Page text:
If the merger goes I would think that highly unlikely. Highly.

Sam said...

Well, aren't you Mr. Sunshine!

Unless you know something I don't, it's going to take a while after any merger is announced before any integration or any big changes take place, ie parking the DC9s. Furthermore, the CEOs have "promised" the politicians there will be no job cuts so they'll hold off on furloughs until it's so late in the process that no politician can grandstand for his constituents by gumming up the works. Meanwhile I don't see a combined NW/DAL telling Embraer "Oh, nevermind about those JungleBusses" - and we'll have 36 on property by 4Q (15 right now). Mind you, I'm rather pessimistic about my long-term future at NewCo if a merger goes through...I just think it'll take some time for the other shoe to drop.

But hey, if you're more privvy to the situation over there at DAL than we are here, I'm all ears.

Sam said...

Tracy- Although it's tempting to use this as an opportunity to bash Mesa - and they always do deserve it - something like that could have happened at many regionals. The schedules often pay little homage to the demands of the human body - little time to eat, reduced rest, circadian swaps, etc. And then there are the ever-growing delays that can really string a day out beyond all reason. Few pilots put their feet down and say "no!" since calling in fatigued cuts into already meager regional airline pay. So nothing changes...not after an incident like this, not even after an accident like AA's Little Rock crash or the Corporate Airlines jetstream crash a few years ago.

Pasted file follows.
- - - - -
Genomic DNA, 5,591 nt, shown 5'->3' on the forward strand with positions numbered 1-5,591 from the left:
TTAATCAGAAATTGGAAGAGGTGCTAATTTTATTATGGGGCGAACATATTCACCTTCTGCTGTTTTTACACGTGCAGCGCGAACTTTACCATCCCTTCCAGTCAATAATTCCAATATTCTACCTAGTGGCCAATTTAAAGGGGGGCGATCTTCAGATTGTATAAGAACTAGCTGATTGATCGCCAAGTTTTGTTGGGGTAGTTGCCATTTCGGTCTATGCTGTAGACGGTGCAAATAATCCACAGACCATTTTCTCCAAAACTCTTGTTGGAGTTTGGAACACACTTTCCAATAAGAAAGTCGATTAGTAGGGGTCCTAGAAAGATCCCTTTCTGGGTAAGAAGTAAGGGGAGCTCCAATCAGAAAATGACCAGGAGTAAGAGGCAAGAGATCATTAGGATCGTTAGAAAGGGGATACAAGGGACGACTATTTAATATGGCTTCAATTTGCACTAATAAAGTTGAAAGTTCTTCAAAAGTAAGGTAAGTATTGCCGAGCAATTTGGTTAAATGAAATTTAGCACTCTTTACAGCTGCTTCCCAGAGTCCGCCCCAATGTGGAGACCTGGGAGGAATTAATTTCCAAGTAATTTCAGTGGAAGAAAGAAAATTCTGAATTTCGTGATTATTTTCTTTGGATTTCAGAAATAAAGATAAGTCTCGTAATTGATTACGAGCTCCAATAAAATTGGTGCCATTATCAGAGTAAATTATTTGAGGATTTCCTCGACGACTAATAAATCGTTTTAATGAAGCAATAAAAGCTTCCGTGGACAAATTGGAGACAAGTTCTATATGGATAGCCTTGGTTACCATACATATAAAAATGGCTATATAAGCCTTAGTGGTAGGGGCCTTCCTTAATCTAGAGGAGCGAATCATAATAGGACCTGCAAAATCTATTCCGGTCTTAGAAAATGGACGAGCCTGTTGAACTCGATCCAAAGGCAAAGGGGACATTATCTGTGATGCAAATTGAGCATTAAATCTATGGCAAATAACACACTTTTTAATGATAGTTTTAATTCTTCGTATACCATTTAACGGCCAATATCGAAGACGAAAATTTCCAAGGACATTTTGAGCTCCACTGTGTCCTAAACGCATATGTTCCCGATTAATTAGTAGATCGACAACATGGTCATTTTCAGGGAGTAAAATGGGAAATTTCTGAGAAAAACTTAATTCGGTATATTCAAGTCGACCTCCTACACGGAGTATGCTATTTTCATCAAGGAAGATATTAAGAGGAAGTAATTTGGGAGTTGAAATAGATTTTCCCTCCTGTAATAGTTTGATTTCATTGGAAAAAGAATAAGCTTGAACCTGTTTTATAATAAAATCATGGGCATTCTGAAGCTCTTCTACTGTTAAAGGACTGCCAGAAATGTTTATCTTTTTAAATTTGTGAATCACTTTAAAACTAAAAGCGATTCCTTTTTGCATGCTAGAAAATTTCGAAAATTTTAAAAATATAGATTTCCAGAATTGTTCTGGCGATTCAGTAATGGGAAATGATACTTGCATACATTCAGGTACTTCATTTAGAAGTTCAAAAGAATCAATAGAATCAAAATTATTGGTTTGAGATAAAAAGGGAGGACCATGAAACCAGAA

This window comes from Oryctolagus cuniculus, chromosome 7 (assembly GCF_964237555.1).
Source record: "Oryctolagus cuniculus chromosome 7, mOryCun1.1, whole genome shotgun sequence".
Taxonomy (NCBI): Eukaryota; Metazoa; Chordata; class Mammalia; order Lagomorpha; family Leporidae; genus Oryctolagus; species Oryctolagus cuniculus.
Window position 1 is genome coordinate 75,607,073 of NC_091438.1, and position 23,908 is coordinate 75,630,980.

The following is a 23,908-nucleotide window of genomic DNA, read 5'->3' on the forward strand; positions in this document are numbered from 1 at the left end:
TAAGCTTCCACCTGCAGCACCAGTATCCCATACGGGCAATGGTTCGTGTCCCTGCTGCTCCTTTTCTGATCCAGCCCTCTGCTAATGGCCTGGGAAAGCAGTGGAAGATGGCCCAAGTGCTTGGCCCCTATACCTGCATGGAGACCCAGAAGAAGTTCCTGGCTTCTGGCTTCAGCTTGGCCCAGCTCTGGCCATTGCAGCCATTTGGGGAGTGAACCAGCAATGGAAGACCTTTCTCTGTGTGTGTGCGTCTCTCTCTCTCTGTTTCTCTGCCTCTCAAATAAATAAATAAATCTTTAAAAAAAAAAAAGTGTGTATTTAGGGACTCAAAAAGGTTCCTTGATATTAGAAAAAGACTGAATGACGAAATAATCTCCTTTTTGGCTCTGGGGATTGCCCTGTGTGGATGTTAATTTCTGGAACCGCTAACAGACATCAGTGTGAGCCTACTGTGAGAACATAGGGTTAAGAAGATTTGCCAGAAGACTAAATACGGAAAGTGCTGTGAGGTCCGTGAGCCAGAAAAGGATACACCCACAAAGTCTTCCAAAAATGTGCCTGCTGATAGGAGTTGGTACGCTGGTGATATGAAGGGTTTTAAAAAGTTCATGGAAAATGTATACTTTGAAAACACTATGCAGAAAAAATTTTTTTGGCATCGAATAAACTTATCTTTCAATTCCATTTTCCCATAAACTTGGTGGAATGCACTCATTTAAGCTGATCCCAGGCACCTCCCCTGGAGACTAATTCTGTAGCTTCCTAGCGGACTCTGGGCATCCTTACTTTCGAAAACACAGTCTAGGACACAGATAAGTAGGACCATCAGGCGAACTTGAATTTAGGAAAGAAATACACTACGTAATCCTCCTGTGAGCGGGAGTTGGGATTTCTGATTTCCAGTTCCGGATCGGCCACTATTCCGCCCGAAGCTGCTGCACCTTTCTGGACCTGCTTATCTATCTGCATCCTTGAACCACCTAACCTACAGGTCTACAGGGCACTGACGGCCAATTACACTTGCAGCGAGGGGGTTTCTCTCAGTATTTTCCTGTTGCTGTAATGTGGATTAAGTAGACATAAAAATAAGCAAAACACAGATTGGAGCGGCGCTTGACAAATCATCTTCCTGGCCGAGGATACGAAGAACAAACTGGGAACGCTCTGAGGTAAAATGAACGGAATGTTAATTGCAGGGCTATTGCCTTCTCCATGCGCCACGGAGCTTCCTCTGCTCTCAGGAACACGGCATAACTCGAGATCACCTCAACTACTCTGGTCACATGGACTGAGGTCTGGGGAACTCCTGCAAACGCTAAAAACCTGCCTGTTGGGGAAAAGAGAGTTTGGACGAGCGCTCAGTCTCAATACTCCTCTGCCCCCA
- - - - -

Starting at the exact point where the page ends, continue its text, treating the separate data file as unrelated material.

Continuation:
lots of senority said...

Well after 26 years at DAL nothing would surprise me but my guess is that my colleague above is both right and wrong.

If the merger goes something has to give and RedCo is not in a good position. My best guess is you guys get screwed. DAL's various CEO's over the years have proved they will say one thing and do another at the drop of a hat.

So congrats on making Captain this spring but do not be surprised if you are furloughed by the fall/winter 2008. Sorry.

Sam said...

Lots of seniority-- I'm kinda operating under the assumption that if the merger goes through, I have 6-12 months before finding myself on the street. I've been keeping an eye on overseas E170/190 flying contracts. Most want around 500 hrs in the airplane, which I should (hopefully) have before anything drastic happens.

Everyone I know outside aviation is flabbergasted that I left a stable job at Horizon for NewCo. To me, a seven year upgrade was even more undesirable than the possibility of furlough at NewCo. Kinda like choosing between a turd sandwich and vomit soup I guess.